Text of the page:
Dude - not all straight guys are manly macho lad types. And not all manly guys even accept non-macho straights.

I'm bi, but celibate. I think were most straights have issues with gay males is when the guy is really flamboyant, or camp. It throws people off, they don't know if it's serious or an act, or why they play up the gayness. But I know straight guys who are pretty camp, and macho guys that are softies and love hugs.

It sounds like you are trying to figure out how to act, now that you have a better idea of your sexuality. Dude - be yourself.

Plus, there's a whole bunch of super macho gay guys, too.
 
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BlueButBeautiful

Member
Joined
Apr 9, 2020
Messages
13
Location
India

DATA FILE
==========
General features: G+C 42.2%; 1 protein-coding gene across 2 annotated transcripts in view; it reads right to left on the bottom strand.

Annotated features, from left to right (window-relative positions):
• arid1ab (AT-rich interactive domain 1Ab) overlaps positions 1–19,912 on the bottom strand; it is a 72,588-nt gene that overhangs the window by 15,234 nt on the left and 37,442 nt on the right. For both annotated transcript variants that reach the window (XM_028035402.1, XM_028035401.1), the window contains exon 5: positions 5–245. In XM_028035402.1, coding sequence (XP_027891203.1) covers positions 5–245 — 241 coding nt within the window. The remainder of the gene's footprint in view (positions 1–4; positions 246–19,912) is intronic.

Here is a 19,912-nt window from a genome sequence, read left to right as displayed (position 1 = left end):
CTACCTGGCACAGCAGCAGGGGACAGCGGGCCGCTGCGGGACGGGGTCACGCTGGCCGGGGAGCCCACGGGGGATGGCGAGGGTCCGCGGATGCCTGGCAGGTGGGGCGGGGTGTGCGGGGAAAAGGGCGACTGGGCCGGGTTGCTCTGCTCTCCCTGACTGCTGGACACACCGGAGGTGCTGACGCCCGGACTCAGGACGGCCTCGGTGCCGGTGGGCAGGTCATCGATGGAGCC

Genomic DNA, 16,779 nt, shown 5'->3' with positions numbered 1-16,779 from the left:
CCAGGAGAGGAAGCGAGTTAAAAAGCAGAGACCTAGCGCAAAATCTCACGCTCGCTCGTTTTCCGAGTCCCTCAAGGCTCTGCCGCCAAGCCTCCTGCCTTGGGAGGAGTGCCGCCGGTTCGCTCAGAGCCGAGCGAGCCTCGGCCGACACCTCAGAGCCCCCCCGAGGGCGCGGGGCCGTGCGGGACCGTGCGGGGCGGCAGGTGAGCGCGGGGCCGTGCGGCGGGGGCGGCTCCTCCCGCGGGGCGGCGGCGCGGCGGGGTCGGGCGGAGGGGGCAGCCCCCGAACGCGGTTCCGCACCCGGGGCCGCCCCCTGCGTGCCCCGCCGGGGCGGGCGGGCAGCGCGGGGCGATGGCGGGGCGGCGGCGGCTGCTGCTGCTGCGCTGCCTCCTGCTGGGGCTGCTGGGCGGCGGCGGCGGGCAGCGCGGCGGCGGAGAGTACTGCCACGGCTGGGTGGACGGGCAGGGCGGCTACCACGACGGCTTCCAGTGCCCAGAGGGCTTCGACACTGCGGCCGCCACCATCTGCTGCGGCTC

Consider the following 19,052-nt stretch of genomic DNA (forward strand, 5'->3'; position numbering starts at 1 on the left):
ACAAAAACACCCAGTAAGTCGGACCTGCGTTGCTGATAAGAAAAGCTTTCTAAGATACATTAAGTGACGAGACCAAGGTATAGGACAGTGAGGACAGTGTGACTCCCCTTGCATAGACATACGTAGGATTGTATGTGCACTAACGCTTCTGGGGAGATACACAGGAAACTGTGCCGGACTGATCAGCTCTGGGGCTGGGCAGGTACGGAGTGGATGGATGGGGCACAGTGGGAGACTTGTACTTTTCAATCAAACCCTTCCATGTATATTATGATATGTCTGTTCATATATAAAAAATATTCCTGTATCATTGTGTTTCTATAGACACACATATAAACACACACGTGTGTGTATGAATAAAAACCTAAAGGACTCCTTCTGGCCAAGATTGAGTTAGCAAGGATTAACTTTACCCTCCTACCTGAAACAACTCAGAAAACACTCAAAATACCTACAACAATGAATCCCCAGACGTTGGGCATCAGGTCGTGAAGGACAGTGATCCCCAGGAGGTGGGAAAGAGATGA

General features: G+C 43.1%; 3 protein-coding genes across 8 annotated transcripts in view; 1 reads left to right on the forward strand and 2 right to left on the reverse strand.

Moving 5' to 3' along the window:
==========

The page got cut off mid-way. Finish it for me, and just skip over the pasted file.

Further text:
Hello there. I want to let out my perspective regarding your issue. I think that even if you don't end up finding the solution, you can ask yourself why it is so important for you to feel masculine. it will help you in feeling compassionate about yourself and give a bit of clarity. The plus point is that you are aware that this is a 'wrong' intention, and maybe you're not able to channelize this awareness, making you feel very stressed. There is absolute no reason for you to suffer alone, you have many resources available next to you if you're willing to treat it as a psychological issue - because it is very difficult with one being gay in our society, due to many beliefs, misinformation related to it. This can truly affect our mental well-being. I'm very glad you took a step talking about it and going for a therapy too. I'm sure you will make a progress.